According to an analysis by the National Safety Council, the highest rates of gun-related deaths are among people between the ages of 15 and 34.
Many weapons come from inside the house
In 2012, the Sandy Hook shooter used his mother’s guns to kill her, 26 children and school staff. In the 2018 Santa Fe High School shooting in Texas, the shooter used his father’s guns.
Research published last year and funded by the National Institute of Justice (a program of the US Department of Justice) suggests this is quite the norm. The analysis looked at mass shootings that took place from 1966 to 2019 and found that more than 80% of mass shooters at K-12 schools stole firearms from family members.
“The findings support safe gun storage,” the authors write. But as the analysis points out, “there are no federal laws requiring safe gun storage, nor federal standards for gun locks.” The NIJ said the data “also supports ‘red flag’ laws allowing law enforcement or family members to petition a state court to order the temporary removal of a firearm. of a person who presents a danger”.
Most people killed by gun violence don’t die in mass shootings
The Uvalde massacre was the 27th school shooting in the country this year.
Although mass shootings tend to get the most attention, they are not the cause of most gun deaths in the United States.
In 2020, 45,222 people died from gun-related injuries, according to the Centers for Disease Control and Prevention, or about 124 people per day. Of those, 54% were suicides and 43% murders, according to a Pew Research Center analysis. Other gun-related deaths were unintentional, involved law enforcement or had undetermined circumstances, according to Pew.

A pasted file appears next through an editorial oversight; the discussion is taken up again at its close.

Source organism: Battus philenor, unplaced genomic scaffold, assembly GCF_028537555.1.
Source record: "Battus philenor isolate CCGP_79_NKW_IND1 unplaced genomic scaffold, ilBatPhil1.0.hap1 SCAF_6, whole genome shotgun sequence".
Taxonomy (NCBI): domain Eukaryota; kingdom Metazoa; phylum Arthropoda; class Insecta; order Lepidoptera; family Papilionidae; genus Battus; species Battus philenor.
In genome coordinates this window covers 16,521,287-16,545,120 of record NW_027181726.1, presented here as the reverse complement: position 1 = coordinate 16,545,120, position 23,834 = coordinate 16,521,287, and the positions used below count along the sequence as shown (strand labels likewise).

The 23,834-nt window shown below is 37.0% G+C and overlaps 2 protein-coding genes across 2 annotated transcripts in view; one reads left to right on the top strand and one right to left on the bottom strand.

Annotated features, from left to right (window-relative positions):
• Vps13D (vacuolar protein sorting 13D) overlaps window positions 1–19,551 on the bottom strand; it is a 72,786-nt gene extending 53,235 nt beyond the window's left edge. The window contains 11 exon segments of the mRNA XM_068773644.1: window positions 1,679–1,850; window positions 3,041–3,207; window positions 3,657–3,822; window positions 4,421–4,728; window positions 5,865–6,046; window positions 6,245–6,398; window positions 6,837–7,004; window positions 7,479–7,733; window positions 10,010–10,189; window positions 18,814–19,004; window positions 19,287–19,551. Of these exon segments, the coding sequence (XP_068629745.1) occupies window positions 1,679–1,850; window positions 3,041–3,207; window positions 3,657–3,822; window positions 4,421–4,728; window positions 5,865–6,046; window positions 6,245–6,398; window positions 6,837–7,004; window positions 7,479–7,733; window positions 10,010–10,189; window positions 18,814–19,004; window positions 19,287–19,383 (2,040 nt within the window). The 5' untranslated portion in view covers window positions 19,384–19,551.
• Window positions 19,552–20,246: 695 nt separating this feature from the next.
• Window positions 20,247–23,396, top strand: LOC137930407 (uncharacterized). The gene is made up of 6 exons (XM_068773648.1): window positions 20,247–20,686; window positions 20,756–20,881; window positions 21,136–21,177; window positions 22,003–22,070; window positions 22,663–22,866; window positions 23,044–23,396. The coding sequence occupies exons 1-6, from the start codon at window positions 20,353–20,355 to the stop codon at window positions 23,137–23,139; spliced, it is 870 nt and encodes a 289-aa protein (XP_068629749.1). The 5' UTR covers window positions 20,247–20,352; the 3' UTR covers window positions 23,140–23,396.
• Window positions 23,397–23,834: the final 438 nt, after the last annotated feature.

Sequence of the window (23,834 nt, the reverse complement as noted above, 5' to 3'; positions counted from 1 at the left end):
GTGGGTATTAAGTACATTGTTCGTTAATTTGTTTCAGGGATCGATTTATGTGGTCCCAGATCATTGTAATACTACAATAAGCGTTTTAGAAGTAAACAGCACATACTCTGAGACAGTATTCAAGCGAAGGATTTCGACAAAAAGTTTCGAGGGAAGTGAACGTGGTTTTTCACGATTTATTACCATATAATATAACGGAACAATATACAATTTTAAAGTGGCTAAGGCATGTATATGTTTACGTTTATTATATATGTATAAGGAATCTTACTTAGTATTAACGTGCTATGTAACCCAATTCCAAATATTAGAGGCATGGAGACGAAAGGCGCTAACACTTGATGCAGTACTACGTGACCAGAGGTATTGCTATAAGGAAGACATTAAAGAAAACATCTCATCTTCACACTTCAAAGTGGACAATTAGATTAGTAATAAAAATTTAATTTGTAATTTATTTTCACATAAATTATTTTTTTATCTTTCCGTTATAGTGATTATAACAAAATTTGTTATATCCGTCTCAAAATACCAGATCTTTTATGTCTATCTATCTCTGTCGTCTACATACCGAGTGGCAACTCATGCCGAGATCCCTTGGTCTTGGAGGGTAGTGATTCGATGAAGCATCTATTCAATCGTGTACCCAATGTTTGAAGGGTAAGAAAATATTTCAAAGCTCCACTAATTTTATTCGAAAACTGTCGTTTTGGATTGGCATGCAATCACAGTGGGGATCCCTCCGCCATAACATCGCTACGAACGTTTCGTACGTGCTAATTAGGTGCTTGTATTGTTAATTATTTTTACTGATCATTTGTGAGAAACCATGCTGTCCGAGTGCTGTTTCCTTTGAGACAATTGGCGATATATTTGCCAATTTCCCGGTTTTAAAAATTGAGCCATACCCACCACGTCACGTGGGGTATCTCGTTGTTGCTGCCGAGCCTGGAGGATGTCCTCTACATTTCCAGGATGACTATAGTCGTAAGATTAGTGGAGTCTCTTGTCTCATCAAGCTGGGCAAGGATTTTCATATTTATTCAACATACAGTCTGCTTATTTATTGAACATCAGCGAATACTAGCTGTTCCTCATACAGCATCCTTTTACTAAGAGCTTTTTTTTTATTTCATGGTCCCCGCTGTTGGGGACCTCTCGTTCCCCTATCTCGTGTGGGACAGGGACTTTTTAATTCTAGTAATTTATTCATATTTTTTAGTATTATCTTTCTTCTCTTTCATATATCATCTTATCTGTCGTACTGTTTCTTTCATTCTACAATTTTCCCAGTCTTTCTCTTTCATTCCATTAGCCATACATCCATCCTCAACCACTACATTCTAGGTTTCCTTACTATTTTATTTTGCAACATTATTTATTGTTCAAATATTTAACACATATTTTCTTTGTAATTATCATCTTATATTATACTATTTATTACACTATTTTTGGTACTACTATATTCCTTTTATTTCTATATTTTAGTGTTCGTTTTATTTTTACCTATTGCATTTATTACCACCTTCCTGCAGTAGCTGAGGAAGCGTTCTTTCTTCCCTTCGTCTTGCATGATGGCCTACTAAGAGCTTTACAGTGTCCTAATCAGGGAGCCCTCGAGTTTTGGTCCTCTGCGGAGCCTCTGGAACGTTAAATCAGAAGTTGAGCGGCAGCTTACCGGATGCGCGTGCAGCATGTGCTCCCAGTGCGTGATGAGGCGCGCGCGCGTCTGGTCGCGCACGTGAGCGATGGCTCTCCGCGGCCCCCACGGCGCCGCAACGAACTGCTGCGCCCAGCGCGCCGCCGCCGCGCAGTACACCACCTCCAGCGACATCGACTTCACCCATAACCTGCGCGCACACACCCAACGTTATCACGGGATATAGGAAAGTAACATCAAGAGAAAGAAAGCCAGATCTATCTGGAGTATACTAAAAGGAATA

In the same year, 513 people died in mass shootings, according to the Gun Violence Archive – meaning that mass shootings accounted for about 1% of all gun deaths in 2020. The archives define a shooting of mass as a shootout in which four or more victims were shot, whether they were injured or killed.
According to the Brady Campaign to End Gun Violence, an average of nearly 8,000 children and adolescents were shot and more than 1,600 died each year between 2015 and 2019. Of those who died, 52% were murdered, 40% died of suicide by firearm and 5% were killed unintentionally.
Youth suicide with guns is on the rise
An analysis by The Trace, a newsroom focused on gun violence, found a sharp increase in firearm suicide rates among young teens and twenties in the United States between 2011 and 2020.
“The firearm suicide rate more than doubled among black, Latino and Asian teens, while it increased 88% among Native Americans and 35% among white teens,” the analysis found.
A study published last year looked at 134 cases of suicide among children aged 5 to 11 in the United States between 2013 and 2017. Researchers found that guns were the second most common method of suicide. When firearms were used, in all cases where details were available, “the child obtained a firearm stored unsafely in the home,” according to the analysis.
Timothy A. Clary/AFP via Getty Images
Young people call to action
“Every time I walk into a classroom, the first thing I do is find the nearest exit,” says Osadolor-Hernandez, a UChicago student and gun violence advocate.
Instead of being focused on her teacher’s lesson, she finds herself constantly looking around to see if anyone looks suspicious.
“Every time someone puts their hand in their backpack, I get a sense of panic,” she says. “It’s extremely frustrating to have to feel that, and it’s extremely difficult to live with that reality.”
She says a lot of people seem to be growing more concerned about the issue. Now she wants to see the same from lawmakers: “We demand action from them and it’s time they listened to us and really, really changed the way this country works.”
Osadolor-Hernandez says she sees the heartbreaking numbers and the fears for future generations.
“I even wonder if I want to have children when I’m older,” she says, “because I want to put my children in a situation where they could be shot and I can’t live with them anymore? That’s a real fear that I live with every day of my life.”
If you or someone you know is considering suicide, contact the National Suicide Prevention Lifeline at 1-800-273-8255 (en español: 1-888-628-9454; deaf and hard of hearing: 1-800-799-4889) or Crisis text line by texting HOME to 741741.